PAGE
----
Some national governments are taking steps to build transparent, effective and accountable land management systems, especially certification and registration of ownership. In countries with the technological know-how, the public can track land transactions and ownership on the internet. Lithuania, for example, has adopted land reforms, including e-governance, that publish land activities on the web. Information can also be posted on community billboards or shared at local meetings discussing changes to land registration procedures.

The problem of improving land governance should be on the agenda when governments meet at the Durban Climate Change from 28 November 2011 to talk climate change. With hundreds of millions of dollars expected to flow to climate change projects and the value of land soaring, the right to land cannot depend on the ability to grease the palms of public officials.

Resources

Corruption in the Land Sector, Transparency International/FAO Working Paper

More on forestry and climate change on the Transparency International blog

FAO paper: Voluntary Guidelines on Governance of Tenure of Land, Fisheries and Forests

FAO paper: Towards Improved Land Governance

The World Bank

UN-Habitat

For any press enquiries please contact press@transparency.org

Supplementary downloads

Latest

Support Transparency International

The terrible consequences of police corruption in South Africa

What do we do when those mandated to protect us are serving other interests than public safety and security? In South Africa, police corruption leaves the public exposed to high rates of crime, and causes distrust of the police service while allowing crime to flourish.

Why do DRC citizens report such high levels of corruption?

People's experiences with corruption in the DRC are far worse than in most other African countries. Why is corruption so prevalent in the DRC, why is bribery so commonplace and why do two thirds of citizens feel powerless?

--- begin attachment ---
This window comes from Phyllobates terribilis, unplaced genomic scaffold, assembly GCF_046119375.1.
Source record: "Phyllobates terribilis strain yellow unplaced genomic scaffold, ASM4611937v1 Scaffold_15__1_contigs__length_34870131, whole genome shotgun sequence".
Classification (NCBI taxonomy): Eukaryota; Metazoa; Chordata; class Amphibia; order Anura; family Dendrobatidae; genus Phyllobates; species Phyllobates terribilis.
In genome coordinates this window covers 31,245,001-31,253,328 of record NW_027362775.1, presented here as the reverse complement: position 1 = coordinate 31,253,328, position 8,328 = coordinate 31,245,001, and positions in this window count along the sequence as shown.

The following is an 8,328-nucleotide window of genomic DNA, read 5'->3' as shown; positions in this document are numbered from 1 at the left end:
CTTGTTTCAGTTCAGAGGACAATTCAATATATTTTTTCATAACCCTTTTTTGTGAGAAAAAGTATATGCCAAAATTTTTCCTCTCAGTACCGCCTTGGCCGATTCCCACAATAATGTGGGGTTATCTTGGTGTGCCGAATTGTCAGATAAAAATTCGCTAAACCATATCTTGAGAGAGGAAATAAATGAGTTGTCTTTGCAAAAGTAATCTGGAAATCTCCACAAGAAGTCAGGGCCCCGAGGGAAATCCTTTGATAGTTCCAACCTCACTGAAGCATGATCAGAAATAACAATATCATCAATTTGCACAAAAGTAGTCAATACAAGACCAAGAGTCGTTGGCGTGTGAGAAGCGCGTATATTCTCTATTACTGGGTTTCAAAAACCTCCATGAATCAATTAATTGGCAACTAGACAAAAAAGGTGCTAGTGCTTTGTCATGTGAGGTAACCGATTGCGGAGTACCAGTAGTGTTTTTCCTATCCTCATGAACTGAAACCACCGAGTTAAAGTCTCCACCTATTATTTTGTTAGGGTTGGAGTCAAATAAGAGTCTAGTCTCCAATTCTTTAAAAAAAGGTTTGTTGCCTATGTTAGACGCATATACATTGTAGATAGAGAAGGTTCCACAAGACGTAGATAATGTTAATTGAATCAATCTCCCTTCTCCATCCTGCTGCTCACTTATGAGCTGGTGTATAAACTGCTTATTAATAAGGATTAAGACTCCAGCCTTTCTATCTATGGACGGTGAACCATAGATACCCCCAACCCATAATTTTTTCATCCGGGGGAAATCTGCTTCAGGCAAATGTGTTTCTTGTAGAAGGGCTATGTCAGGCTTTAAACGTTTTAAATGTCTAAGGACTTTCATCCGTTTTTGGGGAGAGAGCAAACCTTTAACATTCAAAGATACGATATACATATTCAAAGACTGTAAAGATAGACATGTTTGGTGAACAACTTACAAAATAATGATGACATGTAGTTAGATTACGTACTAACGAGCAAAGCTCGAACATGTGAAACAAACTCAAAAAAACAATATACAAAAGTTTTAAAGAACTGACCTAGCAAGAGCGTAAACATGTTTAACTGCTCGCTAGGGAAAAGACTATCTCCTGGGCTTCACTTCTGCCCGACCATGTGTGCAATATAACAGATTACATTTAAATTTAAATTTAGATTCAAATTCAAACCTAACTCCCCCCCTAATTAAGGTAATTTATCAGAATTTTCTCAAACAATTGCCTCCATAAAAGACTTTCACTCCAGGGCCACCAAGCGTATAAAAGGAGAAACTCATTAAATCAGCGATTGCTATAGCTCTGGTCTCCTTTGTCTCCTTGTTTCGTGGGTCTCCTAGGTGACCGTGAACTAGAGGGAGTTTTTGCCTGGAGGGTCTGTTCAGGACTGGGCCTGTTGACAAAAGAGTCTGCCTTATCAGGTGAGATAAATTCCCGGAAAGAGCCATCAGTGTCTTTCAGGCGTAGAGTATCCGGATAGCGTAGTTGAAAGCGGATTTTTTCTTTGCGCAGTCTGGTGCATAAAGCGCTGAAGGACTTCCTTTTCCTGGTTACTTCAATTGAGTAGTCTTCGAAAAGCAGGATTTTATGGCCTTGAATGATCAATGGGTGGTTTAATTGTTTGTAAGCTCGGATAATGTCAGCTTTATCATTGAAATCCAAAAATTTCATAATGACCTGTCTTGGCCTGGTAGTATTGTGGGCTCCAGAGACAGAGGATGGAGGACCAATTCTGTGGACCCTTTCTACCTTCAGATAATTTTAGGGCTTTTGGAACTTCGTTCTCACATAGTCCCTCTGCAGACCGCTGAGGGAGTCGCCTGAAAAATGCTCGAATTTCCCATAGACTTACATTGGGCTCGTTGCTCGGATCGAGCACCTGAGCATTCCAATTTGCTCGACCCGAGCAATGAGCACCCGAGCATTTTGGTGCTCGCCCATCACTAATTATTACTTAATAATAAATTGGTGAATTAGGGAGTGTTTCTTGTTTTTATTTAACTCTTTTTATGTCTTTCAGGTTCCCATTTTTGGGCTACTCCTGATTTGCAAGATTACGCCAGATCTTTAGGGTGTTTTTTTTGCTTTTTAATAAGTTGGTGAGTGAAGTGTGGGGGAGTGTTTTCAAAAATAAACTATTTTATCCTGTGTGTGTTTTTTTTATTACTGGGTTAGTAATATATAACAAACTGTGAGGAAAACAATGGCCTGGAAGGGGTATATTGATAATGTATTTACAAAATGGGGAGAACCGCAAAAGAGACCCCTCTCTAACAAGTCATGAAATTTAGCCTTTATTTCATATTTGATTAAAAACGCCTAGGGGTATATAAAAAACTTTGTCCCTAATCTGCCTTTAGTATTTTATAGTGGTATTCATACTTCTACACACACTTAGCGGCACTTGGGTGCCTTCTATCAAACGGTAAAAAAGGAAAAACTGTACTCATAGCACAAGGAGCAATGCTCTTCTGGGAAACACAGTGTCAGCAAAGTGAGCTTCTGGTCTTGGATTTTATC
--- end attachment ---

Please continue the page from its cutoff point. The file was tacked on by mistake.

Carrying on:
Is Mauritius at a tipping point in the fight against corruption?

According to the latest GCB for Africa, very few Mauritians who accessed public services, like health care and education, had to pay a bribe for those services. But given recent scandals, citizens still see certain groups and institutions as corrupt.

Countries must be more transparent when investigating transnational corruption

Supervisory and justice systems should be transparent and accountable so that the public can assess their performance.

Resilient institutions

Reducing corruption is an important component of the sustainable development agenda, and one that all state parties have an obligation to address. Although corruption is often thought of as a ‘third-world problem’, institutions in the Global North play an important role in the corruption cycle, and are therefore an essential part of the solutions.

In whose interest? Political integrity and corruption in Africa

What accounts for the wide disparity in peoples’ perceptions of the integrity of elected representatives in different countries? In this piece, we will to look at various forms of political corruption, how they manifest in African countries and what can be done to promote political integrity.

Cidadãos opinam sobre a corrupção em África

A décima edição do Barómetro Global de Corrupção (GCB) – África revela que embora a maioria das pessoas na África acreditem que os níveis de corrupção aumentaram no seu país, elas também se sentem otimistas, pois acreditam que os cidadãos podem fazer a diferença no combate à corrupção.

Les citoyens africains expriment leur opinion sur la corruption

La 10e édition du Baromètre mondial de la corruption – Afrique révèle que la plupart des Africains pensent que la corruption a augmenté dans leur pays, mais aussi que la majorité d’entre eux s’estiment capables, en tant que citoyens, de changer la donne dans la lutte contre la corruption.

Global Corruption Barometer - Africa 2019

The Global Corruption Barometer (GCB) – Africa reveals that more than half of all citizens surveyed in 35 African countries think corruption is getting worse in their country. 59 per cent of people think their government is doing badly at tackling corruption.

Citizens speak out about corruption in Africa

The Global Corruption Barometer (GCB) – Africa, reveals that while most people in Africa feel corruption increased in their country, a majority also feel optimistic that they can make a difference in the fight against corruption.

Social Media

Follow us on Social Media